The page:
In the world of pro wrestling, you need to be entertaining to get to the top. You either have to be a really good mic worker, or need to have an entertaining gimmick to get over with the fans. That is how the wrestling business works today; even though you’re the best wrestler in the world, you will go nowhere if you can’t get recognized with the mic (With Daniel Bryan being the prime example). But the irony of it all is that since the old days, back in the day when wrestling was still real to the people, the guys were trained to be wrestlers and not performers. Whether you take the example of Gorgeous George or Freddie Blassie, their characters and their in-ring skills caught the attention of the fans. Even though Gorgeous George was a show boat, he was a wrestler; not a performer, or a superstar, but banked himself to be a wrestler.
In the present generation, everyone misses that aspect. It is a rare sight to see a good wrestling match in pro wrestling business. It gets worse when the biggest promoter, WWE, calls itself an ‘Entertainment’ company, removing the term ‘wrestling’ completely. When you look at the WWE now, there are far less in-ring technicians; the ‘performers’ and the ‘superstars’ have replaced them. How good is it for the business? The buy rates and the revenues speak for themselves. Although it is not a wrong move; with changing times, you have to change. Adapting is a way of life, and applies even to the WWE and the rest of the companies. Companies which couldn’t realize it went bankrupt, like ECW and WCW.
When we talk about the old days, we talk about the guys who were good wrestlers. We talk about the outrageous characters, the guys who understood the business. The Roddy Pipers, the Randy Savages and the Ric Flairs. There was one guy who made a name for himself among all the other greats, someone who had a different persona, his own unique style and character. Someone who is considered to be one of the greatest wrestlers, and not superstars, in the history of the WWE. This person is fondly remembered as ‘The Dragon’, and put on one of the best matches in Wrestlemania‘s history. If you’re a long time wrestling fan, you’d know who the guy is. He is none other than Ricky Steamboat.
The reason I chose to write about him today is simple. He was born on the 28th Feb, and was also introduced into the WWE with “Birth of ‘The Dragon’” vignettes. So I thought it would pay a fitting homage to one of the greatest characters, and one of the greatest wrestlers of all time. Since Steamboat’s mother was a Japanese, the character of ‘The Dragon’ stuck well. Although Ricky did not have a successful WWE career, his accolades in other companies were nothing short of impressive. Ricky had a great presence, and since he was a small guy, couldn’t find himself among the ranks of the Hogans and the Grahams, but in his own right, contributed to the success of the WWE in his generation.
Steamboat made his initial impact in NWA, where he became a legend and to this day, old school fans still remember Steamboat’s moments in the promotion. His career elevated after a feud with Ric Flair, and Steamboat went on to capture the prestigious NWA United States Championship, along with the Mid Atlantic Heavyweight championship, thus solidifying himself as one of the top guys of the company. He had many classical matches with the likes of Flair, Slaughter, Blanchard etc. After differences crept between the booker and himself, Ricky left the promotion for the big league, the World Wrestling Federation.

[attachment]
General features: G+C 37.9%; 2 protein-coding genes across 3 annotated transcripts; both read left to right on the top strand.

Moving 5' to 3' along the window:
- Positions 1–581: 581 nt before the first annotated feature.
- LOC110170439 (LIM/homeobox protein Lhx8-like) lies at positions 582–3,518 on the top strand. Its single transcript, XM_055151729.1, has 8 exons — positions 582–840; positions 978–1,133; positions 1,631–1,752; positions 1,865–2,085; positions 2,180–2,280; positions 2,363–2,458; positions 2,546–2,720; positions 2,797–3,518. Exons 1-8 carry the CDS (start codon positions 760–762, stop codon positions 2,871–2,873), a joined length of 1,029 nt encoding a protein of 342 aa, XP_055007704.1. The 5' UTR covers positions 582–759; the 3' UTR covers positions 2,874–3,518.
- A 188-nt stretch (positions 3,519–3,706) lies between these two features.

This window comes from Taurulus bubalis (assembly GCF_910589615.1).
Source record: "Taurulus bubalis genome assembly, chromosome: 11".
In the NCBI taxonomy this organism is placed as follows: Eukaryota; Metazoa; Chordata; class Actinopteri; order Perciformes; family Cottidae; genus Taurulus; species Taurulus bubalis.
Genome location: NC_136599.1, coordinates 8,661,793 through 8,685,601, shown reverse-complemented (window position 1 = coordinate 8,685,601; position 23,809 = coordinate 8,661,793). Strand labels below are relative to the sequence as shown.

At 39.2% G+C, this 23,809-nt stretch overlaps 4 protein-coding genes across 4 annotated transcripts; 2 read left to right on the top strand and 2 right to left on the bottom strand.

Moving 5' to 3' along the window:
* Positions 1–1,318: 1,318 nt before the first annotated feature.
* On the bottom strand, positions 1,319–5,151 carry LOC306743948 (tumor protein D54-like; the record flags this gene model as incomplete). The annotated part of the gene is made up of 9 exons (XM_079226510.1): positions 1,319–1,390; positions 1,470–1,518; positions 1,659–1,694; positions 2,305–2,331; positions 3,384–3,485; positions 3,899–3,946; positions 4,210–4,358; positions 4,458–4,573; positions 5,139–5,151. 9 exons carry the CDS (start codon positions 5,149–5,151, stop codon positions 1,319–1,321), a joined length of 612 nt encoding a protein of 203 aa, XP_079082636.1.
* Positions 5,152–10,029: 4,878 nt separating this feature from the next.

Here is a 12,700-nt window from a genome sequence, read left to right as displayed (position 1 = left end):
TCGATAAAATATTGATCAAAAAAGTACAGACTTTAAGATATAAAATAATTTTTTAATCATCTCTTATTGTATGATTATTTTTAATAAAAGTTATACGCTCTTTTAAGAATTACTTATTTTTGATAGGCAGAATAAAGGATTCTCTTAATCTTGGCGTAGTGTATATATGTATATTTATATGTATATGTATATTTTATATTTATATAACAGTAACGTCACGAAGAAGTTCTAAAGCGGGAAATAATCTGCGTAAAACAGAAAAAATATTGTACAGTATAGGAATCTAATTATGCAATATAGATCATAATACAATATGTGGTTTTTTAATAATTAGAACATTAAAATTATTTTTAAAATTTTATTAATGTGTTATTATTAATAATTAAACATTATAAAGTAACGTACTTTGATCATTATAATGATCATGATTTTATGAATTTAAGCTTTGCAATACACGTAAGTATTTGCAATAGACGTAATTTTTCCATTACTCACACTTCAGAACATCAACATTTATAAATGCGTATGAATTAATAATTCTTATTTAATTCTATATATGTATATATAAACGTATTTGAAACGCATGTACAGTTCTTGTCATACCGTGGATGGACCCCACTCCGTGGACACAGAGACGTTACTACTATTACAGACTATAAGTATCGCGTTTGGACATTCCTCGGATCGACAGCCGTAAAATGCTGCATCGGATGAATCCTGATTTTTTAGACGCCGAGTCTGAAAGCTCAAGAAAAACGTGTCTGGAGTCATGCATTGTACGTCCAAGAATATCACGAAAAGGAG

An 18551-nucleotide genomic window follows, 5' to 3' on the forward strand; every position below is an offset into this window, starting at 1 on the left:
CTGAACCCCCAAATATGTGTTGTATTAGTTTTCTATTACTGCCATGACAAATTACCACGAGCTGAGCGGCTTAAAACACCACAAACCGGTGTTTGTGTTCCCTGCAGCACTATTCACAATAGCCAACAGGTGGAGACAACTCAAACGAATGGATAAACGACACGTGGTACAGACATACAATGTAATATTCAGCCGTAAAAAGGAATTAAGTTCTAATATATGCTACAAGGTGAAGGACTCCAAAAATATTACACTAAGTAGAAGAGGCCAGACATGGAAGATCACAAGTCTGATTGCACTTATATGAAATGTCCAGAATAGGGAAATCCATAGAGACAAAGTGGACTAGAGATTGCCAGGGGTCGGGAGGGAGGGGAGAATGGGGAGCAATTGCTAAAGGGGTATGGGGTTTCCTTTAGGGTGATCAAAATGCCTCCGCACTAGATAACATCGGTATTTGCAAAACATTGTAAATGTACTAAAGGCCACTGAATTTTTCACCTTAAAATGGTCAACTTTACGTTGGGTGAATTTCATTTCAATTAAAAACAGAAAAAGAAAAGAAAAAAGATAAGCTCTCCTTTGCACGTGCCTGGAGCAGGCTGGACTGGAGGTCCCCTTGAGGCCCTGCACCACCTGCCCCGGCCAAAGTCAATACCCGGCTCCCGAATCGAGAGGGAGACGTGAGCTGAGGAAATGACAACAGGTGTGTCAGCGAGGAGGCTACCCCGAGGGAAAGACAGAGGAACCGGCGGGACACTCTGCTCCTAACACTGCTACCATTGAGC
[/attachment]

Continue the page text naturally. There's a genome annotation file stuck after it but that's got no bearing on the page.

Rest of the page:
Since Ricky was liked by many as a good guy, Vince found the perfect time to introduce the character of ‘The Dragon’. He was involved in a feud with Jake ‘The Snake’ later on, and was a part of one of the best segments in the history of the WWE. When Jake tried to use Damien, his snake, on a defenseless Ricky, Ricky decided to use his own pet, a Komodo Dragon to scare Jake Roberts off. This was believed to be one of the most talked about, and a revolutionary angle in the WWE and in wrestling, as any such thing wasn’t seen before at the time.
But perhaps, the biggest achievement of Ricky took place at Wrestlemania, when he took on Savage for the coveted Intercontinental title. Savage, who was the IC champion at that time, dropped the title to Ricky in what was one of the best wrestling matches of all time, receiving rave reviews from the fans and critics alike. But Ricky dropped the title soon after that, as his wife was expecting, and this angered the management and they decided to punish Ricky. It was also believed that the Savage–Steamboat classic overshadowed the main event of Wrestlemania III, which was Hogan–Andre, and this made the WWF management decide to punish Steamboat by involving him in meaningless feuds. This led to Ricky quitting the company and leaving for WCW and Japan, where he competed for New Japan Pro Wrestling, before making a short return to WWF.
Ricky resigned with WCW, and held their Television, United States and tag team championships, but was never able to regain his past glory. Although he made some brief appearances in organizations like Ring of Honour and TNA, before returning to the WWE, no one can imagine how big of an impact Ricky could have made if the WWF had decided to give him a chance, a story similar to Jake Roberts’. In the end, Ricky had earned his right to enter into the WWE Hall of Fame, along with the prestigious Professional Wrestling Hall of Fame.